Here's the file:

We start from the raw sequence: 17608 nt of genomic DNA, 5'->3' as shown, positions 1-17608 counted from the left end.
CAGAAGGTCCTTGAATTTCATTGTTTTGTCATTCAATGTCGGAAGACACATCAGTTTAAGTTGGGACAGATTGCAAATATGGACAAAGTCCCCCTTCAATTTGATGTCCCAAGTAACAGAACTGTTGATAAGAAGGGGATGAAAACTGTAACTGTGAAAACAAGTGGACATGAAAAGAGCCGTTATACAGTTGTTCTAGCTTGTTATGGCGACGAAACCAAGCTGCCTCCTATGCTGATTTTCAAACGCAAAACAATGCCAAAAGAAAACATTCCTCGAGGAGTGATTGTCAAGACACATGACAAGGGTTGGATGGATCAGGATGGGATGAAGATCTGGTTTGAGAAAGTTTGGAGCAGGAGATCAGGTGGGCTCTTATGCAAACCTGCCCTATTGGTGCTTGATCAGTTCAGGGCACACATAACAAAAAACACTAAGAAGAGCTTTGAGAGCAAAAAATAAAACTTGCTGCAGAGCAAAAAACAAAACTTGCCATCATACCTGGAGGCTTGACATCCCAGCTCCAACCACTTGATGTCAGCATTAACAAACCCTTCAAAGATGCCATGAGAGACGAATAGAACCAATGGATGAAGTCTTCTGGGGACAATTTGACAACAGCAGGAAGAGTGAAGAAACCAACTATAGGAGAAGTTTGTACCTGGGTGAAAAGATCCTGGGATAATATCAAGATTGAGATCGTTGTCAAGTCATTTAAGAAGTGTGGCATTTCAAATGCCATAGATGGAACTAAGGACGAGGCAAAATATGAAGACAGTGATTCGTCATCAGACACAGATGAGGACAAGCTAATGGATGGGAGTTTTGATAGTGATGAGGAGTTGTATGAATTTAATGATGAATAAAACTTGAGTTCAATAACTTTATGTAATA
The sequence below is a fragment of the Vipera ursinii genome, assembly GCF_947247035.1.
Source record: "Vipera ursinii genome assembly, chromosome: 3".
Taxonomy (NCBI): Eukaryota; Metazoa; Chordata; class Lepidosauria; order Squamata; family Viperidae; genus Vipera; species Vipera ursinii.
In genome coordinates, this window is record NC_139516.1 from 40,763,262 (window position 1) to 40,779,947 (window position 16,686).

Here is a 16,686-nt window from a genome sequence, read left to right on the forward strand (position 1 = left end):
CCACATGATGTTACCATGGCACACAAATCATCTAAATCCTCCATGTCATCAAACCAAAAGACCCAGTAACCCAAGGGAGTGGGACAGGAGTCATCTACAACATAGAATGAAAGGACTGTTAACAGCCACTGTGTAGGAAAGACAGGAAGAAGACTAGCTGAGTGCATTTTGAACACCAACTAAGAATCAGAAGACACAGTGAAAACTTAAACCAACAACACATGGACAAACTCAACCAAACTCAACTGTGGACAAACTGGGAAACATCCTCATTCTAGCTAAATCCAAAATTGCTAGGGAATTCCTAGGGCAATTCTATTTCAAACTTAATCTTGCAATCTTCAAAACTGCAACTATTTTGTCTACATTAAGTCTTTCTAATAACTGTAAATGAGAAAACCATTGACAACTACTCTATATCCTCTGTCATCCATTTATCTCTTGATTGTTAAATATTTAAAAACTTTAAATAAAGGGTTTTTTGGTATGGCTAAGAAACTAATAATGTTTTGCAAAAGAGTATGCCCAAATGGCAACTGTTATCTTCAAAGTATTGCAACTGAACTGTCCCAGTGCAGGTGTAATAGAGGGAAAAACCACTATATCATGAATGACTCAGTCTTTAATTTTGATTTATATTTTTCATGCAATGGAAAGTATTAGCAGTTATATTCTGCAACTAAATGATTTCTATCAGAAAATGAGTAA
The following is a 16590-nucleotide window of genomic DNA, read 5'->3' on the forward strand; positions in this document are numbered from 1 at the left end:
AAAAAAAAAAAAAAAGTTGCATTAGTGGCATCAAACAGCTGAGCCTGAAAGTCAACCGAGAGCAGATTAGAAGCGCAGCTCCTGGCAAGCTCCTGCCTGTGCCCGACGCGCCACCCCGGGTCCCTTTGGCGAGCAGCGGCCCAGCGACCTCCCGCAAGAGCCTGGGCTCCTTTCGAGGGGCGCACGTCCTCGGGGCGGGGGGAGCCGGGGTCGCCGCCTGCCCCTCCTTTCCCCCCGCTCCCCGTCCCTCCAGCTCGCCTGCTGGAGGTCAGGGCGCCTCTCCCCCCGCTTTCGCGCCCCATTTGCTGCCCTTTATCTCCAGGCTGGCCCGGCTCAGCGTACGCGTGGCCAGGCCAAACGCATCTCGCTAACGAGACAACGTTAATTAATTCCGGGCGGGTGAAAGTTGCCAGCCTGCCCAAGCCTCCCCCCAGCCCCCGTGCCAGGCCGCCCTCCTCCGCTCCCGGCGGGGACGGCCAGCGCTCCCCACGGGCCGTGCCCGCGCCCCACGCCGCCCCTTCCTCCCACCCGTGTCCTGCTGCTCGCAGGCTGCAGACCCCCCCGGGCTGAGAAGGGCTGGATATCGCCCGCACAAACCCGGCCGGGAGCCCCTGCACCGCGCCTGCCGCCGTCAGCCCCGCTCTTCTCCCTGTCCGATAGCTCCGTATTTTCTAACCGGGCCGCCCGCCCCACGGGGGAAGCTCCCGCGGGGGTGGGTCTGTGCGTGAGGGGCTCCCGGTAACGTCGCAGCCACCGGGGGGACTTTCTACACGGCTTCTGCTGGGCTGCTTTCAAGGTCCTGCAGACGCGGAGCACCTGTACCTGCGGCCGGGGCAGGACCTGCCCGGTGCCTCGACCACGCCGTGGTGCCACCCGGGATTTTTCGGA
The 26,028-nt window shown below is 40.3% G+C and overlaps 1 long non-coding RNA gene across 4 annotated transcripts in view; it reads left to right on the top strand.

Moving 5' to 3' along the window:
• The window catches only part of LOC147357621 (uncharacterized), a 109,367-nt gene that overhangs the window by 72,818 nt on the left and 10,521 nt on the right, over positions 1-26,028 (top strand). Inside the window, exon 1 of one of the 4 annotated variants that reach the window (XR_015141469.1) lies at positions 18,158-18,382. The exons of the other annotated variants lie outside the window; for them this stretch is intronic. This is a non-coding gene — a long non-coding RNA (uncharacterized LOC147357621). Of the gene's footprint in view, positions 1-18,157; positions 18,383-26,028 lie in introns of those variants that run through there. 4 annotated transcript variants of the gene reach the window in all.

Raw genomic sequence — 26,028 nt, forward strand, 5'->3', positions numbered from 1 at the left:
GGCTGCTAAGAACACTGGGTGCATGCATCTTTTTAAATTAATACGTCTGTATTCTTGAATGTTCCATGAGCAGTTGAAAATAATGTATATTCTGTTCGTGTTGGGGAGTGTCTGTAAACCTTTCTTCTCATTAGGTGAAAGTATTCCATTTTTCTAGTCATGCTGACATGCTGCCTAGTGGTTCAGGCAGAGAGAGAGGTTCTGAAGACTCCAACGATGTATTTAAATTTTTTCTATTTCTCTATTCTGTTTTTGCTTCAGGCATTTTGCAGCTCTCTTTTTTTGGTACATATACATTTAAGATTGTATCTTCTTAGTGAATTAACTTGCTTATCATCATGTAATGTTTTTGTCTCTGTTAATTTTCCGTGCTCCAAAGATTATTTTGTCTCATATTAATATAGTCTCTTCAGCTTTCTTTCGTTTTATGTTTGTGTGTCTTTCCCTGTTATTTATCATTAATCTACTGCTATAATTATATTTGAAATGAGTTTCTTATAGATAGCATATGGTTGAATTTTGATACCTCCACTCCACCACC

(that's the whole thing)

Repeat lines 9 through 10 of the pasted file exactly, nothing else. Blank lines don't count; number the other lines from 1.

The following is a 16590-nucleotide window of genomic DNA, read 5'->3' on the forward strand; positions in this document are numbered from 1 at the left end:
AAAAAAAAAAAAAAAGTTGCATTAGTGGCATCAAACAGCTGAGCCTGAAAGTCAACCGAGAGCAGATTAGAAGCGCAGCTCCTGGCAAGCTCCTGCCTGTGCCCGACGCGCCACCCCGGGTCCCTTTGGCGAGCAGCGGCCCAGCGACCTCCCGCAAGAGCCTGGGCTCCTTTCGAGGGGCGCACGTCCTCGGGGCGGGGGGAGCCGGGGTCGCCGCCTGCCCCTCCTTTCCCCCCGCTCCCCGTCCCTCCAGCTCGCCTGCTGGAGGTCAGGGCGCCTCTCCCCCCGCTTTCGCGCCCCATTTGCTGCCCTTTATCTCCAGGCTGGCCCGGCTCAGCGTACGCGTGGCCAGGCCAAACGCATCTCGCTAACGAGACAACGTTAATTAATTCCGGGCGGGTGAAAGTTGCCAGCCTGCCCAAGCCTCCCCCCAGCCCCCGTGCCAGGCCGCCCTCCTCCGCTCCCGGCGGGGACGGCCAGCGCTCCCCACGGGCCGTGCCCGCGCCCCACGCCGCCCCTTCCTCCCACCCGTGTCCTGCTGCTCGCAGGCTGCAGACCCCCCCGGGCTGAGAAGGGCTGGATATCGCCCGCACAAACCCGGCCGGGAGCCCCTGCACCGCGCCTGCCGCCGTCAGCCCCGCTCTTCTCCCTGTCCGATAGCTCCGTATTTTCTAACCGGGCCGCCCGCCCCACGGGGGAAGCTCCCGCGGGGGTGGGTCTGTGCGTGAGGGGCTCCCGGTAACGTCGCAGCCACCGGGGGGACTTTCTACACGGCTTCTGCTGGGCTGCTTTCAAGGTCCTGCAGACGCGGAGCACCTGTACCTGCGGCCGGGGCAGGACCTGCCCGGTGCCTCGACCACGCCGTGGTGCCACCCGGGATTTTTCGGA